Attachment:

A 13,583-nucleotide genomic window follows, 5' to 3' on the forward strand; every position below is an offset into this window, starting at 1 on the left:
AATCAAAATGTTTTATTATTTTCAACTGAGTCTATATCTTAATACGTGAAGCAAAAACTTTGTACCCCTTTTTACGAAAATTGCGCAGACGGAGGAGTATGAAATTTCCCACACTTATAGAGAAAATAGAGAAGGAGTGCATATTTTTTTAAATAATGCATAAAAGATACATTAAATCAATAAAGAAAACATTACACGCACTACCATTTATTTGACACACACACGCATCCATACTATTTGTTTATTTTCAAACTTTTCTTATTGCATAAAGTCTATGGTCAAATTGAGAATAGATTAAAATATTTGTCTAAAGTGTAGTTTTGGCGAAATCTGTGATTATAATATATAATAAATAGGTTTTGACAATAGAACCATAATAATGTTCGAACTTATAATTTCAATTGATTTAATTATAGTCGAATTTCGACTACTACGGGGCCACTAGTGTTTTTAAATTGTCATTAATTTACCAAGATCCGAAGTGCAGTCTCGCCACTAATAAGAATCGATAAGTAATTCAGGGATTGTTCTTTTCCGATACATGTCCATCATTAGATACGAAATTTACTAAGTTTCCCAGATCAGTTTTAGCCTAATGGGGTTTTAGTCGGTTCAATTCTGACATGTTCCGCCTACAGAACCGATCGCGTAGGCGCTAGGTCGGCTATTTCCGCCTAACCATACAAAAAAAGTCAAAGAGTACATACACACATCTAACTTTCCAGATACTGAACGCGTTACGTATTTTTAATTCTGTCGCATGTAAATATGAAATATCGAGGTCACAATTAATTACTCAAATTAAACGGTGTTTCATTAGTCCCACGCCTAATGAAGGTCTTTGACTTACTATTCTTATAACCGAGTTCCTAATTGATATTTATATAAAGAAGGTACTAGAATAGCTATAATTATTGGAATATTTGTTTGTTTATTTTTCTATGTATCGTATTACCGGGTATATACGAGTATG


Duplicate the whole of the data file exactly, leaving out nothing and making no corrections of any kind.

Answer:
A 13,583-nucleotide genomic window follows, 5' to 3' on the forward strand; every position below is an offset into this window, starting at 1 on the left:
AATCAAAATGTTTTATTATTTTCAACTGAGTCTATATCTTAATACGTGAAGCAAAAACTTTGTACCCCTTTTTACGAAAATTGCGCAGACGGAGGAGTATGAAATTTCCCACACTTATAGAGAAAATAGAGAAGGAGTGCATATTTTTTTAAATAATGCATAAAAGATACATTAAATCAATAAAGAAAACATTACACGCACTACCATTTATTTGACACACACACGCATCCATACTATTTGTTTATTTTCAAACTTTTCTTATTGCATAAAGTCTATGGTCAAATTGAGAATAGATTAAAATATTTGTCTAAAGTGTAGTTTTGGCGAAATCTGTGATTATAATATATAATAAATAGGTTTTGACAATAGAACCATAATAATGTTCGAACTTATAATTTCAATTGATTTAATTATAGTCGAATTTCGACTACTACGGGGCCACTAGTGTTTTTAAATTGTCATTAATTTACCAAGATCCGAAGTGCAGTCTCGCCACTAATAAGAATCGATAAGTAATTCAGGGATTGTTCTTTTCCGATACATGTCCATCATTAGATACGAAATTTACTAAGTTTCCCAGATCAGTTTTAGCCTAATGGGGTTTTAGTCGGTTCAATTCTGACATGTTCCGCCTACAGAACCGATCGCGTAGGCGCTAGGTCGGCTATTTCCGCCTAACCATACAAAAAAAGTCAAAGAGTACATACACACATCTAACTTTCCAGATACTGAACGCGTTACGTATTTTTAATTCTGTCGCATGTAAATATGAAATATCGAGGTCACAATTAATTACTCAAATTAAACGGTGTTTCATTAGTCCCACGCCTAATGAAGGTCTTTGACTTACTATTCTTATAACCGAGTTCCTAATTGATATTTATATAAAGAAGGTACTAGAATAGCTATAATTATTGGAATATTTGTTTGTTTATTTTTCTATGTATCGTATTACCGGGTATATACGAGTATG